Source: Karachi Urban Lab; MP Analysis
It should be noted that a Supreme Court stay order from 2015 does offer some level of protection, as it prohibits demolitions of any katchi abadis built before that year. But it is not always adhered to by the authorities, and in some cases the Supreme Court itself has subsequently ordered demolitions, such as in Gujjar Nallah and the Karachi Circular Railway.
The way forward: Regularisation
There is another way to improve the quality of informal housing in Pakistan that, believe it or not, does not involve demolishing homes. It’s called giving people official land deeds for their houses, also known as regularisation. Muhammad Toheed, a senior researcher at IBA University’s Karachi Urban Lab, explains that this one step alone can make a big difference. “Tenure security is essential in allowing infrastructure development to take place,” he says. “Currently many utilities do not want to deal with katchi abadis because of their status as ‘encroachers’. However, once tenure security is guaranteed through leases, municipal authorities are more likely to cooperate with these settlements.”
That was roughly the blueprint followed by the Orangi Pilot Project. Established in 1980, it helped regularise more than 150 goths, and worked with local government agencies to provide them sewage and water facilities. OPP also collaborated with the community to improve the quality of cement blocks manufactured by the local thallas, which provided a cost-effective solution to improve the structural stability of houses in the area. Of 70,000 homes in Orangi, more than 2,500 benefit directly from using higher quality cement blocks each year.
Another case study of four katchi abadis with similar demographics in Lahore found that the two settlements that were regularised were better off on every comparable metric of service provision and satisfaction, compared to the two settlements that were not regularised (although it should be noted that correlation does not necessarily equal causation).
A flawed process
As the examples above indicate, the government is not unaware of the strategy of regularisation. In fact, under the Sindh Katchi Abadi Act of 1987, there is a process through which katchi abadis can be officially ‘notified’, which although does not give each home an individual house deed, it does give official recognition to the settlement’s right to exist. There are also a number of unnotified katchi abadis recognised by the provincial government, although they are on less sure legal footing as they have not gone through the notification process of obtaining NOCs from land agencies, and having their land ownership notified in a gazette.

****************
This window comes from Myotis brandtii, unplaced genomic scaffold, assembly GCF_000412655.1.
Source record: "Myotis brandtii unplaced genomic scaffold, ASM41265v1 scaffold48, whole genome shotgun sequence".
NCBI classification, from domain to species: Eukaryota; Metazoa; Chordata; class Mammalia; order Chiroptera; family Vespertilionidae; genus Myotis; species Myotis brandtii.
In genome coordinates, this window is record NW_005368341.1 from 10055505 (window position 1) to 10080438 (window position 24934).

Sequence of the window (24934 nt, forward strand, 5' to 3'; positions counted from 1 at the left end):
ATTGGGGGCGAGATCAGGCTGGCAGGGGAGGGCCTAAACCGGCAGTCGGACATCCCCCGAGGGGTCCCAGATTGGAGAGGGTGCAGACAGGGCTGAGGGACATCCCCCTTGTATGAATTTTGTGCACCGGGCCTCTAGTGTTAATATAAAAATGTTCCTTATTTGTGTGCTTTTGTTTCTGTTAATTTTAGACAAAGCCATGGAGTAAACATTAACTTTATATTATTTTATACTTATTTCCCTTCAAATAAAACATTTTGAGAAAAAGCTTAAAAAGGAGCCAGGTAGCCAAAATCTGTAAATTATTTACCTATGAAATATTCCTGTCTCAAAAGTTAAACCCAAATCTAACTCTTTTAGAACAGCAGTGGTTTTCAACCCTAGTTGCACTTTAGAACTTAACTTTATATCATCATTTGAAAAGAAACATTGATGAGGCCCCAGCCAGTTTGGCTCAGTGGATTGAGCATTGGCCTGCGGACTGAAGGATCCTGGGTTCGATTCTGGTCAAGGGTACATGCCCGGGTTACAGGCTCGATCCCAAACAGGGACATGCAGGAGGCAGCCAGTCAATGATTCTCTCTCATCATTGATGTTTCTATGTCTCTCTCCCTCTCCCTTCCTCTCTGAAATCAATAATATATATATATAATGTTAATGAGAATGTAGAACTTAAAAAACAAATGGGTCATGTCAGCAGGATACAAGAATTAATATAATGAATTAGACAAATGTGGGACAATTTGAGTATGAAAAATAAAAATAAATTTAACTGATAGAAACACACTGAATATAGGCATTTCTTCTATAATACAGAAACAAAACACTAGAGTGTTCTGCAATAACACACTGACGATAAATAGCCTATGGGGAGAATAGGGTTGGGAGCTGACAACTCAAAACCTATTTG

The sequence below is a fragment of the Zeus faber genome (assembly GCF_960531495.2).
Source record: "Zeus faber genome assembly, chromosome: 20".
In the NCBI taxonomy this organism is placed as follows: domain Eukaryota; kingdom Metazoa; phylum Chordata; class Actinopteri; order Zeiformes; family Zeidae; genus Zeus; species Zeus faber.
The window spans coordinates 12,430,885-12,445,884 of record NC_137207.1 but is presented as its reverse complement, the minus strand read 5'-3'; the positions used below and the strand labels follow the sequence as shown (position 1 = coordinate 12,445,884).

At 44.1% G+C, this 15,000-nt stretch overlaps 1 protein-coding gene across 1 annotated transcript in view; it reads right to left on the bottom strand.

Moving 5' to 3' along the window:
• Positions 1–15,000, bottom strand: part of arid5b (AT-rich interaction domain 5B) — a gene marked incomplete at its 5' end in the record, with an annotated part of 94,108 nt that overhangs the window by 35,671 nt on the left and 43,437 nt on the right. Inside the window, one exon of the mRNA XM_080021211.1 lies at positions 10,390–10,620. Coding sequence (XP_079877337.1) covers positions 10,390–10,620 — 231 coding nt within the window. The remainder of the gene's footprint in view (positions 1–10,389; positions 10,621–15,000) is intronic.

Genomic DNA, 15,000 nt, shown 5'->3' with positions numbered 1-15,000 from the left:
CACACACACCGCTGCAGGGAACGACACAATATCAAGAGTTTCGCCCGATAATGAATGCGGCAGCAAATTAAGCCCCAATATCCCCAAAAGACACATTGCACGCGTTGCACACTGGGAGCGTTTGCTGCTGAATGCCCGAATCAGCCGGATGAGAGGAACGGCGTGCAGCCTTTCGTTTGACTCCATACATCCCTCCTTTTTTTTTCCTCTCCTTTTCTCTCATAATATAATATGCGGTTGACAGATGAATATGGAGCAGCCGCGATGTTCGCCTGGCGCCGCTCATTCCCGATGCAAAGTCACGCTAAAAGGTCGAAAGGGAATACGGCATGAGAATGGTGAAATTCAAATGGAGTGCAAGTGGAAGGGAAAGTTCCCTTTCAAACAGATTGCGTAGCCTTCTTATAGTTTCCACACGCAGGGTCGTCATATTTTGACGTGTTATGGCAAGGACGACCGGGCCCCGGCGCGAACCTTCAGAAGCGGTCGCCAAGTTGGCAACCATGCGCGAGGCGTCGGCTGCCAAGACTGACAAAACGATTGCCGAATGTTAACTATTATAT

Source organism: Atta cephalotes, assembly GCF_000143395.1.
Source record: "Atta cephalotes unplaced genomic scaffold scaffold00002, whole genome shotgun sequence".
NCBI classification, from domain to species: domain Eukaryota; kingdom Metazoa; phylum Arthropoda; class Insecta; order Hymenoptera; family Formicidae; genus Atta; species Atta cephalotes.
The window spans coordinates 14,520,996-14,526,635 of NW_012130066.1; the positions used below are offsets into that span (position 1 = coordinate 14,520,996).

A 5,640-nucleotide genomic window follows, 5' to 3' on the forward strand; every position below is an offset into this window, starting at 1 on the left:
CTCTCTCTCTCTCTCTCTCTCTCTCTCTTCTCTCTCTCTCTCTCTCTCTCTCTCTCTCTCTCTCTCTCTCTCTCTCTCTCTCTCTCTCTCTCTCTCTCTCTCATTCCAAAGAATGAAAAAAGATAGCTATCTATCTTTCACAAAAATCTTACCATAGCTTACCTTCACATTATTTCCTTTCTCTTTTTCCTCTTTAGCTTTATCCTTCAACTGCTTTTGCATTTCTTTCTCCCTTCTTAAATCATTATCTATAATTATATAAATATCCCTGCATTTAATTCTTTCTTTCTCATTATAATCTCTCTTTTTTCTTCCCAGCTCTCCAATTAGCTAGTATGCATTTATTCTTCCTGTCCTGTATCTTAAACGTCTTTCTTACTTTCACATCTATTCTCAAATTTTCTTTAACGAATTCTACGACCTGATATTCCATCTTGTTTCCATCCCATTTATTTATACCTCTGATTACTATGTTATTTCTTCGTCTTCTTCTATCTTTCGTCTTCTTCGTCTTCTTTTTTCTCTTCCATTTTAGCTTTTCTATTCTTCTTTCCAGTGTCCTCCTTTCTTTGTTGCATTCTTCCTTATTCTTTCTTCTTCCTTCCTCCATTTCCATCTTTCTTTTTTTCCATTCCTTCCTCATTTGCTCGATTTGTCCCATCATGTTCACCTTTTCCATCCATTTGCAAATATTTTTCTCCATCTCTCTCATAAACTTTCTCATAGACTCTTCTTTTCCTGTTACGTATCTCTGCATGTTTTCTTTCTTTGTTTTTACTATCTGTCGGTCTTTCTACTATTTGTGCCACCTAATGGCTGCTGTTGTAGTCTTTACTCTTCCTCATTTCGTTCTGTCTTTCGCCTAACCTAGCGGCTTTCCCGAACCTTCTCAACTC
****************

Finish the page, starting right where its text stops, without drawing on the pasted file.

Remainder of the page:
Still, so far, so good right? Unfortunately, there’s a catch. All this only applies to katchi abadis built before 1997, erasing the existence of a vast number of settlements that either cropped up in the last 24 years, or do not have the documentation to prove otherwise. In Karachi for example, the government recognises only 575 katchi abadis, despite OPP identifying at least 2,173 informal settlements in the city by 2011—and even that data is now a decade old.
The Sindh Government recognises a total of 1414 katchi abadis in the province. Estimates from the ground suggest there are more katchi abadis than that in Karachi alone.
Source: Katchi Abadies Department Government of Sindh; MP Analysis
Priorities, priorities, priorities
In contrast to the legal complexities confronted by katchi abadi residents, elite housing developments that break the law in Pakistan only face minor reprimands and a post-construction regularisation fee. Prime Minister Imran Khan’s own house in Bani Gala was illegally constructed, but new bylaws were introduced in 2020 which allowed him to regularise his house for a mere PKR 1.2 million. Meanwhile Bahria Town Karachi’s land grab, possibly the largest in the country’s history, did earn it a PKR 460 billion fine, but it also meant the project’s regularisation.
The court’s logic for allowing these regularisations is that action should have been taken by relevant land agencies against these developments before they were constructed. Now that they have been constructed and sold, the court reasons that cancelling the projects would cause a lot of loss to ordinary buyers. Even if we accept this line of reasoning, should the court’s logic not extend to katchi abadi residents who have invested substantial time, effort and money into their homes and surroundings?
This does not mean that regularisation of katchi abadis is always the right answer. For some, relocation and compensation may instead be necessary. However, in either case, the decision should be reached collectively via consultation with the affected communities. This was the strategy adopted by the Thai government, which improved informal housing by providing infrastructure subsidies and housing loans to community organisations, along with technical advice from government architects and academia. Similar initiatives have also been launched by governments in India, Indonesia and the Philippines.
Ultimately, it is a question of priorities. Is our government as invested in improving informal housing as it is in protecting the property portfolios of the elite?